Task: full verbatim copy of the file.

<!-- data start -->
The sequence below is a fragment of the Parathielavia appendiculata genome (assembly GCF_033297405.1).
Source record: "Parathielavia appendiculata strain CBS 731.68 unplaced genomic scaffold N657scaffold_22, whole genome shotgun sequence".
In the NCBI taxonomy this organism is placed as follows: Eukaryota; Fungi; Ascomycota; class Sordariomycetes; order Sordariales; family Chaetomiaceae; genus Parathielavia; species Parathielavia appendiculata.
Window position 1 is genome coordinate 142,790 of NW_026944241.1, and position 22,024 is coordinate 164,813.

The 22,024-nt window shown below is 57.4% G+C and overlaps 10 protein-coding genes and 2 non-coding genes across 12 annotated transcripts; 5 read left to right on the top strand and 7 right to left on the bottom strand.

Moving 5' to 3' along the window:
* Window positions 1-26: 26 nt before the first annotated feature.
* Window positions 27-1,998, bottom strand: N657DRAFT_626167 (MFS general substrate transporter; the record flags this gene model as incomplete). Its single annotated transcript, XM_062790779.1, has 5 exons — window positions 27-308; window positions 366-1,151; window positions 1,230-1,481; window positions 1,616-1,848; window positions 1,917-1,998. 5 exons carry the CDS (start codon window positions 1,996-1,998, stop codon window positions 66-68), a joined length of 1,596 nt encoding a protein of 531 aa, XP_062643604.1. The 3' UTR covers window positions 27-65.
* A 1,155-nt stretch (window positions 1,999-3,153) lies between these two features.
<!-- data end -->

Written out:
The sequence below is a fragment of the Parathielavia appendiculata genome (assembly GCF_033297405.1).
Source record: "Parathielavia appendiculata strain CBS 731.68 unplaced genomic scaffold N657scaffold_22, whole genome shotgun sequence".
In the NCBI taxonomy this organism is placed as follows: Eukaryota; Fungi; Ascomycota; class Sordariomycetes; order Sordariales; family Chaetomiaceae; genus Parathielavia; species Parathielavia appendiculata.
Window position 1 is genome coordinate 142,790 of NW_026944241.1, and position 22,024 is coordinate 164,813.

The 22,024-nt window shown below is 57.4% G+C and overlaps 10 protein-coding genes and 2 non-coding genes across 12 annotated transcripts; 5 read left to right on the top strand and 7 right to left on the bottom strand.

Moving 5' to 3' along the window:
* Window positions 1-26: 26 nt before the first annotated feature.
* Window positions 27-1,998, bottom strand: N657DRAFT_626167 (MFS general substrate transporter; the record flags this gene model as incomplete). Its single annotated transcript, XM_062790779.1, has 5 exons — window positions 27-308; window positions 366-1,151; window positions 1,230-1,481; window positions 1,616-1,848; window positions 1,917-1,998. 5 exons carry the CDS (start codon window positions 1,996-1,998, stop codon window positions 66-68), a joined length of 1,596 nt encoding a protein of 531 aa, XP_062643604.1. The 3' UTR covers window positions 27-65.
* A 1,155-nt stretch (window positions 1,999-3,153) lies between these two features.